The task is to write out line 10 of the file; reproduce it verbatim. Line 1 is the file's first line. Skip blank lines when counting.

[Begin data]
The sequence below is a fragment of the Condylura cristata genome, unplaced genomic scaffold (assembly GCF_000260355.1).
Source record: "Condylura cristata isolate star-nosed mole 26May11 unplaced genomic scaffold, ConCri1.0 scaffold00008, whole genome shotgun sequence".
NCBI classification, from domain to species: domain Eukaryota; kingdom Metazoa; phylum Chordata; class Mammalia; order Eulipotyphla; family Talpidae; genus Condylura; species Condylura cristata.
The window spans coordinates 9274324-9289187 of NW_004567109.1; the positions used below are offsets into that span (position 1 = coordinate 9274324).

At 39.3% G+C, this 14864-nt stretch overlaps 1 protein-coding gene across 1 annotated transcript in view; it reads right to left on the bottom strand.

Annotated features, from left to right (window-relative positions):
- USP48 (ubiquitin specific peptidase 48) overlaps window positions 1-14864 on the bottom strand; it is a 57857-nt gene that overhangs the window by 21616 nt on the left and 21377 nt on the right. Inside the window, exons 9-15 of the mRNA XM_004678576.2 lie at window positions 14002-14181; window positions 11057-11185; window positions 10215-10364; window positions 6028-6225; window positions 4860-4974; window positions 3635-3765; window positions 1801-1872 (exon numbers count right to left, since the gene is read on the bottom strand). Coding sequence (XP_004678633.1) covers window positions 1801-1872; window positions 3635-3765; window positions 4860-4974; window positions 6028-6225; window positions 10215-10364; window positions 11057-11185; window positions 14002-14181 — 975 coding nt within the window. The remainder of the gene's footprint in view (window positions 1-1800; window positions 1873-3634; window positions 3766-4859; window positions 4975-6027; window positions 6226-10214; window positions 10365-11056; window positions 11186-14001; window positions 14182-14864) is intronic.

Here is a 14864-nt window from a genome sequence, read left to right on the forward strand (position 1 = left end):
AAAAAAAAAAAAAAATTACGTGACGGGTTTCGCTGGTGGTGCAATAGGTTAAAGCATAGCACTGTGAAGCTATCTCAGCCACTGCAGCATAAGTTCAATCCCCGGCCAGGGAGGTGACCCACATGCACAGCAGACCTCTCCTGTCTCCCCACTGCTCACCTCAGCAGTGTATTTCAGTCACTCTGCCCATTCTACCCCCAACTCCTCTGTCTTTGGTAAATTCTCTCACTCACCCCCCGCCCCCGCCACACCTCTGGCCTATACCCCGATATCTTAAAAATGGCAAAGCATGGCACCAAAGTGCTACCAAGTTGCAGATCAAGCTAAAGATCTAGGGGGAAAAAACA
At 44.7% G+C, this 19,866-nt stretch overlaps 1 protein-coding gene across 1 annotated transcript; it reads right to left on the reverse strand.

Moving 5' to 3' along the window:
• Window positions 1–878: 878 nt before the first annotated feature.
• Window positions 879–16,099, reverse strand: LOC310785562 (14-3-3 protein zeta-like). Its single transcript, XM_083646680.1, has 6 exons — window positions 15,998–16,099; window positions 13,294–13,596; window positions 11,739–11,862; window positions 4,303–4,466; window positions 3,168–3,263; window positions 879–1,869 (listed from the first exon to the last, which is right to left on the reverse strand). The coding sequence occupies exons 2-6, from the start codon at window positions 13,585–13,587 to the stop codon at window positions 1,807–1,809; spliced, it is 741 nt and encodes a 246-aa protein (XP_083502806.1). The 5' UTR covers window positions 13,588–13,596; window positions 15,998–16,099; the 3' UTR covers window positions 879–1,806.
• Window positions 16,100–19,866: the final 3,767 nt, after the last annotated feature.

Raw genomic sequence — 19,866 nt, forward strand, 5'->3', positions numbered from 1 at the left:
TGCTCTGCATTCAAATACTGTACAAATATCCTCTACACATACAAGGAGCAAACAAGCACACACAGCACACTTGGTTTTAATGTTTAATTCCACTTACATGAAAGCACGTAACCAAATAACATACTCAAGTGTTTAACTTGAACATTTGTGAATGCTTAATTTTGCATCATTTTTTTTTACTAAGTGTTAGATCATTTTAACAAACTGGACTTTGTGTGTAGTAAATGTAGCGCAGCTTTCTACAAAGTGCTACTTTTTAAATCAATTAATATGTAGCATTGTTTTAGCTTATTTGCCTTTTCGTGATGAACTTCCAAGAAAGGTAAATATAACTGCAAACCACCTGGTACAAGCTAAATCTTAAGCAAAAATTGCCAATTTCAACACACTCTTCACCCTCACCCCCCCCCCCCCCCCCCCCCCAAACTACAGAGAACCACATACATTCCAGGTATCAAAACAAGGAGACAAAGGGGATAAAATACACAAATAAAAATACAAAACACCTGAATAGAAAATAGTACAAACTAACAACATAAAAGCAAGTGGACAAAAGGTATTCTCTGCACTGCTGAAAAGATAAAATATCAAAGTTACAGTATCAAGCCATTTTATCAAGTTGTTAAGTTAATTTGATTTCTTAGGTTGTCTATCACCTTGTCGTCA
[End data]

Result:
At 44.7% G+C, this 19,866-nt stretch overlaps 1 protein-coding gene across 1 annotated transcript; it reads right to left on the reverse strand.